Property investing despite stamp duty increase
Stamp duty for investors has increased, is property still worth it?
Stamp duty is a tax you have to pay when you purchase property. First time buyers purchasing residential property for £300,000 or less pay no Stamp Duty Land Tax. Stamp duty is banded, and the percentage you pay rises incrementally depending on the property's value.
People who are purchasing additional properties, perhaps as a second home or to rent out to tenants, are subject to additional stamp duty charges. The additional band starts at 3% and rises depending on the cost of the property.
- How has stamp duty affected the profitability of UK property investment?
- Stamp Duty Increase Has Contributed to House Price Slump
- What is the Stamp Duty Holiday?
- Strategies to Avoid Stamp Duty or Minimise its Effect
How has stamp duty affected the profitability of UK property investment?
The 3% stamp duty increase came into effect on the 1st April 2016, however it was announced in George Osborne’s Autumn 2015 Budget.
The increase in stamp duty came as a massive blow to buy to let landlords and many thought it would dampen investors’ spirits and discourage people from property investment. Here, we present alternative options that can reduce the impact of the increase in stamp duty.
The 3% increase in stamp duty came into effect on the 1st April 2016, after previously being announced in George Osborne’s Autumn 2015 Budget. We explore whether it is still economically viable to invest in property since the increase, and what sort of properties you can invest in to minimise the effect of the stamp duty increase or completely bypass it altogether.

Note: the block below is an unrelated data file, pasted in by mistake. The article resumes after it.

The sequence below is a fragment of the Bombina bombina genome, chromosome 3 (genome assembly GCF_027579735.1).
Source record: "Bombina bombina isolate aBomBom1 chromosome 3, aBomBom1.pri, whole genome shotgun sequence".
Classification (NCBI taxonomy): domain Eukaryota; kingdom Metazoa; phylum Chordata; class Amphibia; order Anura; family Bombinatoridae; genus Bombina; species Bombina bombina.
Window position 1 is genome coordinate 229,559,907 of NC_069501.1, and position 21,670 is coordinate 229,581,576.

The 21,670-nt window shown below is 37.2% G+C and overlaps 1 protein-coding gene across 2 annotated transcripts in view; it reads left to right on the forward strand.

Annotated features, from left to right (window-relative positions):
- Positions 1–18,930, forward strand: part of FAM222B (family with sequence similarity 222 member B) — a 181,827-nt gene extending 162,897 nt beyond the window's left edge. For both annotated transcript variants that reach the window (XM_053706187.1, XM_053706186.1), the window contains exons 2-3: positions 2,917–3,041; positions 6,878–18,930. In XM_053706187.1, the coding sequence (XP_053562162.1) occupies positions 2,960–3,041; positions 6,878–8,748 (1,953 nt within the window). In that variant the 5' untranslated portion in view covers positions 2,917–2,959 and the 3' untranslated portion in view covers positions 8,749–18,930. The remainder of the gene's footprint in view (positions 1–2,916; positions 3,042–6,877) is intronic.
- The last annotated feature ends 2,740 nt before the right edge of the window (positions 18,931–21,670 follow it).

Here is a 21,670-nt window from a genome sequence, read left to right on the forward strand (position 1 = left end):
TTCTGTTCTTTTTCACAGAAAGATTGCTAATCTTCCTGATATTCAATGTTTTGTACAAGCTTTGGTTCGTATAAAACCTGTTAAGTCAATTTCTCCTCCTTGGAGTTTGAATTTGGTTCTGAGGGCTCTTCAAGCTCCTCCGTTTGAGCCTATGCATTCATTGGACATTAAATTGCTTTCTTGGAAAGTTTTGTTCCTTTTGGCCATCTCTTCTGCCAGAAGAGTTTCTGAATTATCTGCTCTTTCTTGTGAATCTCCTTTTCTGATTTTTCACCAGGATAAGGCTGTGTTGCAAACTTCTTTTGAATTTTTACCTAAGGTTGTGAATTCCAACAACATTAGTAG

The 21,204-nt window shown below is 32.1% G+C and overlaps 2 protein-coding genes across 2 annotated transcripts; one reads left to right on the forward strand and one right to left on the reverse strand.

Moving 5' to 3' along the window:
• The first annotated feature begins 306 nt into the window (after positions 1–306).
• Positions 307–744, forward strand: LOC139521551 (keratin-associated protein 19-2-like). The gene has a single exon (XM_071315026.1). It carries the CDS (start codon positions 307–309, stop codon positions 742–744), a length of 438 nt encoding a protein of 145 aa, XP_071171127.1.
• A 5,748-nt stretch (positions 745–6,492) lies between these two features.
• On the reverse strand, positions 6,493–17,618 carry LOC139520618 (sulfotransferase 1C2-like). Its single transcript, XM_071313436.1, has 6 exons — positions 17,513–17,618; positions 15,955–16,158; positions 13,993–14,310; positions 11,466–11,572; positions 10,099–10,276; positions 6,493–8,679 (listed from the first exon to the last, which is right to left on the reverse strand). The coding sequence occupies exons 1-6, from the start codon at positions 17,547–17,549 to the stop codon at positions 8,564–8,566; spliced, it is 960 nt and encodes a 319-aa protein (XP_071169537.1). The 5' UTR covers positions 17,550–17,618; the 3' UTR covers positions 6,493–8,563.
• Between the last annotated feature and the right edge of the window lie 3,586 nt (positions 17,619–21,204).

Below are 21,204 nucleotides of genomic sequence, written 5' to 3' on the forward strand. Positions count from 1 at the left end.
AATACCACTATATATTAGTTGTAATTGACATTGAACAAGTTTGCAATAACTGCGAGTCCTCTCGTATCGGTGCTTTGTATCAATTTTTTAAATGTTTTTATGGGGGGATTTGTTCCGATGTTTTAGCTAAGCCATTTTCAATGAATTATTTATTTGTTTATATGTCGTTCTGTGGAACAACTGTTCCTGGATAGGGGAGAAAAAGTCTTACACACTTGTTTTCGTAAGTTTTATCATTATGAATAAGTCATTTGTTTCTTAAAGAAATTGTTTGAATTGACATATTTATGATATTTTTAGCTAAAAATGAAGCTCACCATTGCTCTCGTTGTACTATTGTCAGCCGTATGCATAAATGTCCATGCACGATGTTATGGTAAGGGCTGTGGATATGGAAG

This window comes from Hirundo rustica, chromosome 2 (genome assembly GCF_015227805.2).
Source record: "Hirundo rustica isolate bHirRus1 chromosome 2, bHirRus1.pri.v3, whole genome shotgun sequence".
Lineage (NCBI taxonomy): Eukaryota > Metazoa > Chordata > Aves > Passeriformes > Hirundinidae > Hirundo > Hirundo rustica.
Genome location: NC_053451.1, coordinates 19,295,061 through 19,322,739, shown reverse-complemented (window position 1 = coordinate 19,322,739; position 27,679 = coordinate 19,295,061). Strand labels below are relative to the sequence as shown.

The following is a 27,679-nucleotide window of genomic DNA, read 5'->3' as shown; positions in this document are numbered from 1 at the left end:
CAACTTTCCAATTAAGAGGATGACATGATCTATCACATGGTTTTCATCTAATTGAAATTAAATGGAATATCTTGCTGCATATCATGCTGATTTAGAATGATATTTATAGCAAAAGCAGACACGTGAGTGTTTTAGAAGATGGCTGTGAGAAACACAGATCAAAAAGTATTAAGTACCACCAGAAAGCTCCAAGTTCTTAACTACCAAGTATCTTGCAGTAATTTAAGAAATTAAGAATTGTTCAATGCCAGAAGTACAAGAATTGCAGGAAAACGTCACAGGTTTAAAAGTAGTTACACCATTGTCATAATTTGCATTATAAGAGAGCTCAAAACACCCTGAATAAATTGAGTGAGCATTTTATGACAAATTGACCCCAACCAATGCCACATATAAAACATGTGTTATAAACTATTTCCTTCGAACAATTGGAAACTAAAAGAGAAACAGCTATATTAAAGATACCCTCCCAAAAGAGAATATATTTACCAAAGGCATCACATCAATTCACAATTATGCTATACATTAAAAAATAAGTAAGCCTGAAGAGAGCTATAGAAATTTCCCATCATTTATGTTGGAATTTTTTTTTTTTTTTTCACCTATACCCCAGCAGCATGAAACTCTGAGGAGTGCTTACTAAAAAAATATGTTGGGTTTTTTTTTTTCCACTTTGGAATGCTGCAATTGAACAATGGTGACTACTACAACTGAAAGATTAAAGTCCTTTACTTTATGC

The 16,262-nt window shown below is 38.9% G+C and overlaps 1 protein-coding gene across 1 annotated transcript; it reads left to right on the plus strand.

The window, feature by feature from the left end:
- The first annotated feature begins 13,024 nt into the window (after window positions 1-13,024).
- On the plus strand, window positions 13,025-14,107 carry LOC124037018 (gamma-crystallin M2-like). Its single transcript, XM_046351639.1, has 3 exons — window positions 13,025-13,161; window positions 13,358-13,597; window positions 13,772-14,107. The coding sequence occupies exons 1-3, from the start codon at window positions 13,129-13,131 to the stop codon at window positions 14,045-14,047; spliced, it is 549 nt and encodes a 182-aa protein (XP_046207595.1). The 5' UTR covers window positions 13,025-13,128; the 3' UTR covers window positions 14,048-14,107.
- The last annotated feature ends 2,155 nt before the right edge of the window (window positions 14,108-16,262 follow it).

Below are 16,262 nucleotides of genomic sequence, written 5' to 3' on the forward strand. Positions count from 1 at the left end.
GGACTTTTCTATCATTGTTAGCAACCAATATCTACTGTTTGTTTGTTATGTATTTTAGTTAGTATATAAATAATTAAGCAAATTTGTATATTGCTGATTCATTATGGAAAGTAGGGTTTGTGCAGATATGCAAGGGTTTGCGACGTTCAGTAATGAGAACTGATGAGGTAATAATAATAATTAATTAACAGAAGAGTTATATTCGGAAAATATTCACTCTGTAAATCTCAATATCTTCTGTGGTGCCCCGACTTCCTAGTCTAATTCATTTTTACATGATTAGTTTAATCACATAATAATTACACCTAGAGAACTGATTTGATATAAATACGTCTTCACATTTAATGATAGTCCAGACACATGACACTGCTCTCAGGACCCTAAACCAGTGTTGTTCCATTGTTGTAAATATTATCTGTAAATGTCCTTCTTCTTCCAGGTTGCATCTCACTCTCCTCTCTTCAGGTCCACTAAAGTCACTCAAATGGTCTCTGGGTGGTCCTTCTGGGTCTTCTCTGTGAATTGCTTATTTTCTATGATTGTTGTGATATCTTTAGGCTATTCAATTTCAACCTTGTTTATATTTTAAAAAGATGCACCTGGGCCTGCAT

Stamp Duty Increase Has Contributed to House Price Slump
One of the main issues that the increase in stamp duty has caused, has been the increased cost in acquiring new property, which has subsequently caused a slump in house price inflation. Whilst this now means it is a good time for potential investors to consider purchasing additional properties, those who already own property will probably be disappointed with the growth in the market.
In particular, property prices in London are most affected by the increase in stamp duty, simply because house price are generally more expensive so the stamp duty levied on the properties is proportionately higher. This means that either demand may go down due to the high prices, or property prices may decrease to make up for the increase in stamp duty. In fact, Halifax’s April 2016 House Price Index announced negative growth in terms of house prices, as month on month April 2016 saw average house prices fall by 0.8%, which it attributed to a lack of confidence in the wider economy.
What is the Stamp Duty Holiday?
From the 8th July 2020 to the 31st March 2021 inclusive reduced rates of stamp duty paid on residential property will apply. Investors buying additional properties to rent will benefit from the holiday as only the additional stamp duty rates will apply.
This means that only 3% stamp duty is applicable on property up to £500,000. Prior to the holiday and depending on the property value, investors could have paid anything between 3% - 8% on stamp duty. Properties priced up to £500,000 will now only incur a 3% stamp duty charge, whereas prior to the holiday it would have been 8%. If you were to buy a property for £350,000, you would save £7,500 in stamp duty.
Strategies to Avoid Stamp Duty or Minimise its Effect
Although the stamp duty increase may make some investors think twice about investing in property, it needn’t have to. There are plenty of ways property investors can work around the stamp duty increase or minimise its effect.
Purchase Property Through a Limited Company